Today we’ll be talking about St. Kentigern’s Monastery in St. Asaph.
Wait a minute, that’s two saints.
Yes, it is, and in the case of this particular monastery, it’s a bit confusing because the monastery was founded by St. Kentigern, and then it was taken over by a second saint, Asaph, for which the town was named. In fact, unless you do some research, you might never know that the monastery in St. Asaph was initially founded by Kentigern at all.
Two weeks ago, in my introduction to early monastic houses, I explained that they weren’t organized along the lines that we have come to know from the later Middle Ages, in that each would belong to a particular order: Benedictine, Cistercian, Augustinian, Franciscan, or Dominican. Each had their particular ‘rule’ they followed, the monks wore different colored robes, had different tonsures, as well as different overriding purposes, like feeding the poor, or preaching, or prayer.
I will be talking more about those differences later in this season, but for now, suffice to say that none of that was in operation in the monasteries founded by early Welsh saints. St. Kentigern’s Monastery in Wales is no exception. Like the other sacred sites we’ve talked about so far, this monastery was founded in the 6th century by Kentigern, who was known in Scotland and Ireland as St. Mungo. As St. Mungo, his life story was written down in 1185 by a monastic hagiographer, Jocelyn of Furness.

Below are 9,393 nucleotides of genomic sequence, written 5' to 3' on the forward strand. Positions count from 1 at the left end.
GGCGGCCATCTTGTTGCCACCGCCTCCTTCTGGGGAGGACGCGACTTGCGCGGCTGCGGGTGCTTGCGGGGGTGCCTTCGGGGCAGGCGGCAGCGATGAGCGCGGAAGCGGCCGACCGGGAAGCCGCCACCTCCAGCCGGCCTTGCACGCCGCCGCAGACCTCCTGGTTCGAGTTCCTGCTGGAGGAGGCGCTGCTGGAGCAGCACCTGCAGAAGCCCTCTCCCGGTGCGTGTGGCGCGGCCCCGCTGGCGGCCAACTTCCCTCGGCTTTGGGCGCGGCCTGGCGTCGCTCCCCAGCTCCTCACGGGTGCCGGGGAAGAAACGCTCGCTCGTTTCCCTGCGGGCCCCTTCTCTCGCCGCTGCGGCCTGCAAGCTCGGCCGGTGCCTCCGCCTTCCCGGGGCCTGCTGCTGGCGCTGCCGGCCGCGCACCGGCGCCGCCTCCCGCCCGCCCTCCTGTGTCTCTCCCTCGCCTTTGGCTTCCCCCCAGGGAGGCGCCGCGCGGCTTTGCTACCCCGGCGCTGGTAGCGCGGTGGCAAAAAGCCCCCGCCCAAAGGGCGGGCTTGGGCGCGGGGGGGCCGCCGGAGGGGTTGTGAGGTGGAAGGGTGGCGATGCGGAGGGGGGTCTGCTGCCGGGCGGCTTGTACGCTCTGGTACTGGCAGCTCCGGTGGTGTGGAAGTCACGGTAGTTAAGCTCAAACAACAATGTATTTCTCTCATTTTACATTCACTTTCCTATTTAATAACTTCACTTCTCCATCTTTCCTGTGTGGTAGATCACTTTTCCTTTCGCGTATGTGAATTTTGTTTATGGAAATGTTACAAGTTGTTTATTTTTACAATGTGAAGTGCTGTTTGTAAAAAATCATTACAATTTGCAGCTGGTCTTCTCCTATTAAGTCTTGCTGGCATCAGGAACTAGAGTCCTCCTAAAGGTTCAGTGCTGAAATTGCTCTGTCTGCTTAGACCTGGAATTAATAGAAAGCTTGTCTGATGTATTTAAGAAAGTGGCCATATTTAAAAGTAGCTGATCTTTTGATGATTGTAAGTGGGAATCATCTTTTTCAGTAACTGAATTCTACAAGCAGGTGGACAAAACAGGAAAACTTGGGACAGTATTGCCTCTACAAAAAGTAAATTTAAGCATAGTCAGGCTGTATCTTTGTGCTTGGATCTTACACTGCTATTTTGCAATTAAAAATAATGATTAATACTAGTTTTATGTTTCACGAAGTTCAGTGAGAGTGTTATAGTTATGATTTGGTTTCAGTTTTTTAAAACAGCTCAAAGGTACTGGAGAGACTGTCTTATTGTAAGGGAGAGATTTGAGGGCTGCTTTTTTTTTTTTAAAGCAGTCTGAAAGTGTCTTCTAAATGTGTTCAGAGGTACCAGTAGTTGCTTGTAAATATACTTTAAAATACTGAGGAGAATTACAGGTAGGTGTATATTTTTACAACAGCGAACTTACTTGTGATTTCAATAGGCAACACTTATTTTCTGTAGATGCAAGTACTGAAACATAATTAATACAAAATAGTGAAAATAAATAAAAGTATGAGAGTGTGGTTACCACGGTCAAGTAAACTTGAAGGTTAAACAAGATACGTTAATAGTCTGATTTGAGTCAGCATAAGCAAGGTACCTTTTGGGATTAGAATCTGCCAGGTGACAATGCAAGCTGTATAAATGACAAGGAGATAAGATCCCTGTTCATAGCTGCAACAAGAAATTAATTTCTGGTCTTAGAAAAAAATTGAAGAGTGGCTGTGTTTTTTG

Like many other saints, Kentigern was born royal, the son of a princess, but he was born out of wedlock (after his grandfather threw his mother from a great height as punishment for becoming pregnant), never mind that his father was also a king. He was raised by Saint Serf, who was administering to the Picts, and who gave him his nickname, “Mungo” which means “dear one” in Cumbric, a related language to Welsh. After he was grown, Mungo founded a parish near Glasgow, but after thirteen years was forced out of the region by an anti-Christian king.
That’s how he ended up in Gwynedd founding a monastery in Wales on the River Elwy around 545 AD.
This monastery is actually one of the best documented in Wales of this period, being described as built “of smoothed wood, after the fashion of the Britons, seeing that they could not yet build of stone”. That’s possibly a prejudice of the chronicler in 1185, by the way.
According to the story, the monastery had a whopping 965 disciples, of whom Asaph was one, and they were divided into three groups: 300 of the unlettered farmed the outlying lands, 300 worked in the offices around the monastery, and 365 (a number you may note which corresponds to the days of the year) attended the divine services. Of these disciples, the oldest assisted Kentigern in the government of the diocese, and the rest were subdivided into three choirs. “As soon as one choir had terminated its service in church, immediately another entering commenced it: and that again being concluded another entered to celebrate.”
Also in the legend, Kentigern would frequently pray standing in an icy river. On one occasion, having suffered very severely under this hardship, he sent the boy, Asaph, who was then attending him, to bring a brand of blazing wood to burn and warm him. Asaph instead brought him live coals in his apron, and the miracle revealed to Kentigern the sanctity of his disciple. Eventually, Kentigern was invited back to Strathclyde by a new king, and he appointed St. Asaph to take his place as abbot.
Next week we’ll be talking about perhaps the most famous early Christian of all: King Arthur.